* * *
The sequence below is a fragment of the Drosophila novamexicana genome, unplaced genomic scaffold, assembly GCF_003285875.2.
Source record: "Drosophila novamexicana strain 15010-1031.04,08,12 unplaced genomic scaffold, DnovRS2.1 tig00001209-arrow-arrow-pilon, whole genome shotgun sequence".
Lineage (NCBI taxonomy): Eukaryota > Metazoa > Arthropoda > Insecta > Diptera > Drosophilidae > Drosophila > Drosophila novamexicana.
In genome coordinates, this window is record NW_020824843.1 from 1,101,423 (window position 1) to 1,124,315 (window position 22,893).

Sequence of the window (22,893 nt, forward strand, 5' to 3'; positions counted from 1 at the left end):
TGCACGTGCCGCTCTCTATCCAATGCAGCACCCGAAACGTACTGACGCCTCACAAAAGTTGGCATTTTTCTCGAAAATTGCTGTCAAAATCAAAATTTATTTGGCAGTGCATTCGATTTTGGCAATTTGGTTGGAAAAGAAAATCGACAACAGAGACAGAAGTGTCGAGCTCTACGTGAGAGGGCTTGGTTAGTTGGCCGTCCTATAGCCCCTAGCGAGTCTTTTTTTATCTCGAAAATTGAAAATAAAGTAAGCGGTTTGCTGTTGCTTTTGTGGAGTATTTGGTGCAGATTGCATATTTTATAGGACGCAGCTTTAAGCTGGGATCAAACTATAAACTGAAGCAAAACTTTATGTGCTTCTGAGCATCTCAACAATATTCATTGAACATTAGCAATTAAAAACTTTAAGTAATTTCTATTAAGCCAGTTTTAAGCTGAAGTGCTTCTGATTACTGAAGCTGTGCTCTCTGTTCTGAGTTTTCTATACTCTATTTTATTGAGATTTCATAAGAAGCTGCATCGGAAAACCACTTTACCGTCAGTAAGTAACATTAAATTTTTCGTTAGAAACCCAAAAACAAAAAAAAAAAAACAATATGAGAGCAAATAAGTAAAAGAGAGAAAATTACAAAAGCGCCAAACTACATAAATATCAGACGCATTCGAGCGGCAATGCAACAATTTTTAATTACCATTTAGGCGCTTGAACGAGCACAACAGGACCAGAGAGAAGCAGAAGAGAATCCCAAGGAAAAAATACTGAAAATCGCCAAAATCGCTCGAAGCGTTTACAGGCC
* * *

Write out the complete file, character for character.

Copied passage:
The sequence below is a fragment of the Drosophila novamexicana genome, unplaced genomic scaffold, assembly GCF_003285875.2.
Source record: "Drosophila novamexicana strain 15010-1031.04,08,12 unplaced genomic scaffold, DnovRS2.1 tig00001209-arrow-arrow-pilon, whole genome shotgun sequence".
Lineage (NCBI taxonomy): Eukaryota > Metazoa > Arthropoda > Insecta > Diptera > Drosophilidae > Drosophila > Drosophila novamexicana.
In genome coordinates, this window is record NW_020824843.1 from 1,101,423 (window position 1) to 1,124,315 (window position 22,893).

Sequence of the window (22,893 nt, forward strand, 5' to 3'; positions counted from 1 at the left end):
TGCACGTGCCGCTCTCTATCCAATGCAGCACCCGAAACGTACTGACGCCTCACAAAAGTTGGCATTTTTCTCGAAAATTGCTGTCAAAATCAAAATTTATTTGGCAGTGCATTCGATTTTGGCAATTTGGTTGGAAAAGAAAATCGACAACAGAGACAGAAGTGTCGAGCTCTACGTGAGAGGGCTTGGTTAGTTGGCCGTCCTATAGCCCCTAGCGAGTCTTTTTTTATCTCGAAAATTGAAAATAAAGTAAGCGGTTTGCTGTTGCTTTTGTGGAGTATTTGGTGCAGATTGCATATTTTATAGGACGCAGCTTTAAGCTGGGATCAAACTATAAACTGAAGCAAAACTTTATGTGCTTCTGAGCATCTCAACAATATTCATTGAACATTAGCAATTAAAAACTTTAAGTAATTTCTATTAAGCCAGTTTTAAGCTGAAGTGCTTCTGATTACTGAAGCTGTGCTCTCTGTTCTGAGTTTTCTATACTCTATTTTATTGAGATTTCATAAGAAGCTGCATCGGAAAACCACTTTACCGTCAGTAAGTAACATTAAATTTTTCGTTAGAAACCCAAAAACAAAAAAAAAAAAACAATATGAGAGCAAATAAGTAAAAGAGAGAAAATTACAAAAGCGCCAAACTACATAAATATCAGACGCATTCGAGCGGCAATGCAACAATTTTTAATTACCATTTAGGCGCTTGAACGAGCACAACAGGACCAGAGAGAAGCAGAAGAGAATCCCAAGGAAAAAATACTGAAAATCGCCAAAATCGCTCGAAGCGTTTACAGGCC